Romania's national flag.

A.Teodora-san They don't just ask questions about Romania, but questions to foreigners in general. Questions can be as simple as "Do you have a boyfriend?" or "do you read manga?" I wear a lot of accessories, so the kids asked me "are you married?" But, I don't wear a wedding ring. The reason for that along with questions about my accessories can lead to an explanation of my culture. This is what cross-cultural exchange is all about. They always ask me "why did you come to Japan?" When I say "I came here because I like Japan", they become happy. Another common question is "before coming to Japan, did you think there were samurais and ninjas?" It seems as if people don't know how Japan is viewed by other countries.

You receive letters from students after the class. Are there any that made you especially happy?

A.Jung-san In almost all students, they have some stereotypical preconceptions of Korea because of the influence from mass media or their grandparents' generation. That's why I'm happy when I receive letters that say "Jung-sensei, after meeting you my impressions of Korea have changed." I feel like I did something for the students here in Japan and for Korea.
A.Teodora-san The letters that make me the happiest are "I want to go to Romania!" and "I want to study abroad!" So I feel like this program was effective. It doesn't have to be Romania. Korea or America would be fine; I feel like it is important to experience living abroad at least once.

An overseas student teacher from China.

An overseas student teacher from China.

An overseas student teacher from Turkey

An overseas student teacher from Turkey

If there is anything you think is preventing cross-cultural understanding or realizing
a multi-cultural society, please tell us.

A.Jung-san Japanese people often say "if that was Japan, it would never happen." But nothing is impossible in this world. Anything is possible because there are so many cultures. This very phrase is a wall for cross-cultural understanding.
A.Teodora-san In Japan, everyone speaks and reads Japanese, so the people they meet are mostly Japanese. They're like a frog in a well who can't see the ocean. So, they think they know everything about Japan. But, when we ask questions about Japan, there are some things that even the teachers don't know. Unless you meet a foreigner, you'll never know about other countries as well as your own. Through us, we would like people to learn more about Japan and other countries, as well as learn how to respect each other.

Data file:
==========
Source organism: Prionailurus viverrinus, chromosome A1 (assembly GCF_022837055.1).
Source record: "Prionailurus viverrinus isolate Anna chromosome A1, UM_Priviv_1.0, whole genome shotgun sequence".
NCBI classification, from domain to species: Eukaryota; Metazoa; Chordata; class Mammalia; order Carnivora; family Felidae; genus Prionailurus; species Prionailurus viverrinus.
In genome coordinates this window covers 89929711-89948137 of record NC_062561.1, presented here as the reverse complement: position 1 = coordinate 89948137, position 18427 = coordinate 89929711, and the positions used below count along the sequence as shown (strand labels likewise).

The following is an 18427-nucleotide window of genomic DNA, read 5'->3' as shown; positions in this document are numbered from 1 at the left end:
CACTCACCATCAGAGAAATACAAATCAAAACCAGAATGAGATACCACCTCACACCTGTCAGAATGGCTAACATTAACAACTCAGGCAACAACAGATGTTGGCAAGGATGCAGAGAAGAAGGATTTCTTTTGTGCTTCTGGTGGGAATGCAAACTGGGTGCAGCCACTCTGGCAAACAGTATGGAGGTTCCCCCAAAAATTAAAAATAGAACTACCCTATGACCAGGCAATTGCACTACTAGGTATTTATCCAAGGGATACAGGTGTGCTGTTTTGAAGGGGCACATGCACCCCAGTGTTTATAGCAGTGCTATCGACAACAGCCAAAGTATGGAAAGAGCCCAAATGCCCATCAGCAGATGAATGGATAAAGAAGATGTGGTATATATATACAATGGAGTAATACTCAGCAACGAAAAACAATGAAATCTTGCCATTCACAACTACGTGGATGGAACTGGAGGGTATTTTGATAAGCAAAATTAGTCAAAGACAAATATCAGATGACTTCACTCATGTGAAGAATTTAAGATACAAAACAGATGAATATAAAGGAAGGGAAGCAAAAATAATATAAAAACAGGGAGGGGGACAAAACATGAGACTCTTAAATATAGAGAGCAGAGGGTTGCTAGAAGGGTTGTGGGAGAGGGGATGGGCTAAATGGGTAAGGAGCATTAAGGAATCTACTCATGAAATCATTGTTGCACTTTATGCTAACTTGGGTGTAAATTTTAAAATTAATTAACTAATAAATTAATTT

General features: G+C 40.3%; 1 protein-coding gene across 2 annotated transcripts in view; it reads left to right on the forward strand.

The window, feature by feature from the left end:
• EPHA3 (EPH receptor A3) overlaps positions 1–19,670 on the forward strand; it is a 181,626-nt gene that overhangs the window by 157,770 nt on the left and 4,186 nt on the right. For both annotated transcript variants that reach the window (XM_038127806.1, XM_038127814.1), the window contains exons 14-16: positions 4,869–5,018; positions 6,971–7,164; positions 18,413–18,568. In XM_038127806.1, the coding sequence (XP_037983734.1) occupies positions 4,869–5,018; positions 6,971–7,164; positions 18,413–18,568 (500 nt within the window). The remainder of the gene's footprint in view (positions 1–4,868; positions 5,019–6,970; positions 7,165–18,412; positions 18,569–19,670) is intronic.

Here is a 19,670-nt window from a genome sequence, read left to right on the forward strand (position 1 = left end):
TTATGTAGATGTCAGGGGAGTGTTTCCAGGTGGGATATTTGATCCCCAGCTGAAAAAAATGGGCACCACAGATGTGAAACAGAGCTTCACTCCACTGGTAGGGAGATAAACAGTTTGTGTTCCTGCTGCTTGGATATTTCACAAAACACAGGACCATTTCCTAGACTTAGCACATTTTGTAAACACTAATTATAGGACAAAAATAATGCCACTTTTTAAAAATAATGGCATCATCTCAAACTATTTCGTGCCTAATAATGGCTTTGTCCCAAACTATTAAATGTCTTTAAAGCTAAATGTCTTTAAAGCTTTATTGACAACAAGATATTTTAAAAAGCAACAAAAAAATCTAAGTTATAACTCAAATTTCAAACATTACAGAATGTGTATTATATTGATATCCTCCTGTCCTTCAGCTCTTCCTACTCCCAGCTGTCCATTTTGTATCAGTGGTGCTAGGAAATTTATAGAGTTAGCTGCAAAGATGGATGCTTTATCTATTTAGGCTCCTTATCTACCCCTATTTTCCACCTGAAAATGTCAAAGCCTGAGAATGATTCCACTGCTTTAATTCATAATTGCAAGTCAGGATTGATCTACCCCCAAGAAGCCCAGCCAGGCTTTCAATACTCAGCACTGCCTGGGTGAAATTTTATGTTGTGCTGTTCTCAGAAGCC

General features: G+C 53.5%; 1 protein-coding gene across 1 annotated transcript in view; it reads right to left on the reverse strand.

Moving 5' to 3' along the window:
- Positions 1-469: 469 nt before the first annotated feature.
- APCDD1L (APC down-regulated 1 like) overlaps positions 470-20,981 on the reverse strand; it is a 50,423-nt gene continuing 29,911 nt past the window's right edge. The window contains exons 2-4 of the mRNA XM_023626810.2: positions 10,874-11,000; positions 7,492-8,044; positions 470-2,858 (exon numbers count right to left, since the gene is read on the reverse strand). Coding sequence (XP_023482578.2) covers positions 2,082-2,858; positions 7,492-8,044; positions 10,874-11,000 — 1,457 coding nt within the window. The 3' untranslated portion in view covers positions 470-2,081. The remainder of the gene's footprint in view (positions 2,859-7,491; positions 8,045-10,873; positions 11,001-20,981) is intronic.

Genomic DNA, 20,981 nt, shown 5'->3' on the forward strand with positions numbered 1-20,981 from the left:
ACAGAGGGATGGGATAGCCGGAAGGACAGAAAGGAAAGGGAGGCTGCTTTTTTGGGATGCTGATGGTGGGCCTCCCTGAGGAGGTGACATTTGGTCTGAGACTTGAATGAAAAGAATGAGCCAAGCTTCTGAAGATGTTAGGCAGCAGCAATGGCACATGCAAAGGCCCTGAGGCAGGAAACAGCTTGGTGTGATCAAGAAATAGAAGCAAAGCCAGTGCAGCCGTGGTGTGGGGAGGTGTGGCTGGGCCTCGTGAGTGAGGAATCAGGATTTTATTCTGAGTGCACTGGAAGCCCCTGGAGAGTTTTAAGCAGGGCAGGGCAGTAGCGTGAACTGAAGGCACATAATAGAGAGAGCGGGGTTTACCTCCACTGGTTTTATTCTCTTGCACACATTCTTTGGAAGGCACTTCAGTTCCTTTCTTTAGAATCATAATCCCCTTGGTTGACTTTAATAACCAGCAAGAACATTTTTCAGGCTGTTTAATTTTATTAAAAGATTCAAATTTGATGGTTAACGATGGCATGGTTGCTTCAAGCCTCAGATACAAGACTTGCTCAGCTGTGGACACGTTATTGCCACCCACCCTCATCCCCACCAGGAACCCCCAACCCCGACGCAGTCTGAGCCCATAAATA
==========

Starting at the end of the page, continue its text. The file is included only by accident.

Surrounding Datcu Anca Teodora

Surrounding Teodora-san

Do you have a message for the children and adults who feel entrapped in Japan?

A.Nirmala-san My dream is to become an artist. There was a time when I prioritized studying, but since coming to Japan my studies are able to coexist with dance. Traditonal dances are often performed at tourism events. So if I continue to dance, in the future I can make the best of my field of study, tourism in Sri Lanka. Everybody has the power, you can do it! If you hold on to your dream and work hard towards it, your dreams will come true.
A.Teodora-san I also want to convey the importance of dreams. It's not easy to study abroad in Japan from Romania. The difference in the cost of living is huge. But I had a dream to go to Japan, so I worked hard to fulfill it. Nothing starts without first having a dream, and I want people to believe in their own strength. Lots of Japanese people think that Japan is easy and safe to live in, so many they don't want to go overseas. But, I think that suffering leads to personal growth. In any case, I want to tell people to go out into the world on their own.
A.Jung-san Of course Japan is a good country, but I think going to other countries to see and feel various things firsthand is better. If you think that Japan is the best, then you feel as if there is no need for change. If a lot of people go overseas and bring their experiences back to Japan, then we would have a more creative mindset and new ideas that will help strengthen Japan in the future.

surrounding Jung-san

surrounding Jung-san